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By Stephen Downes
June 21, 2002

National Educational Computing Conference Papers from this week's National Educational Computing Conference are now online. From the fifty papers posted I have selected three for today's newsletter. By Various Authors, NECC 2002, June 17-19, 2002 [Refer][Research][Reflect]

Using Threaded Discussions As A Discourse Support A thesis I have advanced in various discussions of online learning (including especially several presentations I did last year in Australia) is that the development of online community through discussion lists and similar communication tools stimulates deeper research and learning by students. This thesis is is tested in the study described by this paper. Though the essay prsents only qualitative and anecdotal evidence, the conclusion is drawn that the online discussion do stimulate deeper learning. By Gregory Gray, NECC 2002, June 21, 2002 [Refer][Research][Reflect]

Systems Analysis of Learning Theory Through Causal Influence Diagrams I am a big believer in the use of diagrams to represent complex relations. This essay looks at the impact of the use of causal influence diagrams, a method for representing relationships among elements in complex systems, on the learning of complex theories of learning. The diagrams in this essay are a disaster - it may have to do with the PDF format employed (but I don't know) - but the text suggests that there can be a positive correlation. This essay could be a lot clearer - an edit would have helped - but the content is of inherent interest to learning theorists. By Ann C. Cunningham and Loraine M. Stewart, NECC 2002, June 21, 2002 [Refer][Research][Reflect]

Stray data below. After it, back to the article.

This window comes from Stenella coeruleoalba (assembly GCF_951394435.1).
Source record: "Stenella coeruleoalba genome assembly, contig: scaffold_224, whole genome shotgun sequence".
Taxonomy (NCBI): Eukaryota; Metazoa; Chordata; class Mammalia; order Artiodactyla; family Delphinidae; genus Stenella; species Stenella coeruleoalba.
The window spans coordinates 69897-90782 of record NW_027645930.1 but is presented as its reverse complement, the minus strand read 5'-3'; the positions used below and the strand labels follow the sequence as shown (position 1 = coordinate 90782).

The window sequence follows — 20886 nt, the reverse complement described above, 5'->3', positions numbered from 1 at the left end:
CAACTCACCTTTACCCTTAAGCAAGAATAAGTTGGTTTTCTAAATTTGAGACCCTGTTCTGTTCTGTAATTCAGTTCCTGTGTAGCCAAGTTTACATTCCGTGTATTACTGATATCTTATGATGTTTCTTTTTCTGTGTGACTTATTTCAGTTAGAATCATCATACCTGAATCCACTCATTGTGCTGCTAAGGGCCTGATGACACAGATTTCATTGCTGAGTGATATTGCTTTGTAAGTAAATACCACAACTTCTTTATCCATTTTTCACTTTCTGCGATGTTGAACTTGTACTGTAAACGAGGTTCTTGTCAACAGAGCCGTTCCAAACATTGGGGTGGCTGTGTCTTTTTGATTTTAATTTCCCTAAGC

Best Practices in Cyberspace: Motivating the Online Learner A single study should not purport to have shown too much and this study shows the appropriate restraint as it attempts to correlate learning styles with student motivation. Data was collected over a three year period on student personality types and was correlated with student reports of the morivating effects of different course components. A nice study, nicely done, hardly conclusive, yes, but at least some evidence for the suggestion that learning styles affect learning. PDF format. By Toni Bellon and Richard Oates, NECC 2002, June 21, 2002 [Refer][Research][Reflect]

College Stations Alarmed as Librarian of Congress Sets Rates for Broadcasting Music Online As this story reports, the Librarian of Congress's decision regarding fees to be paid for webcast music is likely to drive most college radio stations off the internet. "A typical station that plays about 15 songs per hour and has an average of 20 online listeners might pay about $2,000 a year." That doesn't sound like much - but what radio station has 20 listeners? The rate is equivalent to charging $100 per listener, and this is a rate that even commercial radio stations would be hard pressed to meet, much less non-profit college stations. By Dan Carnevale, Chronicle of Higher Education, June 21, 2002 [Refer][Research][Reflect]

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Copyright 2002 Stephen Downes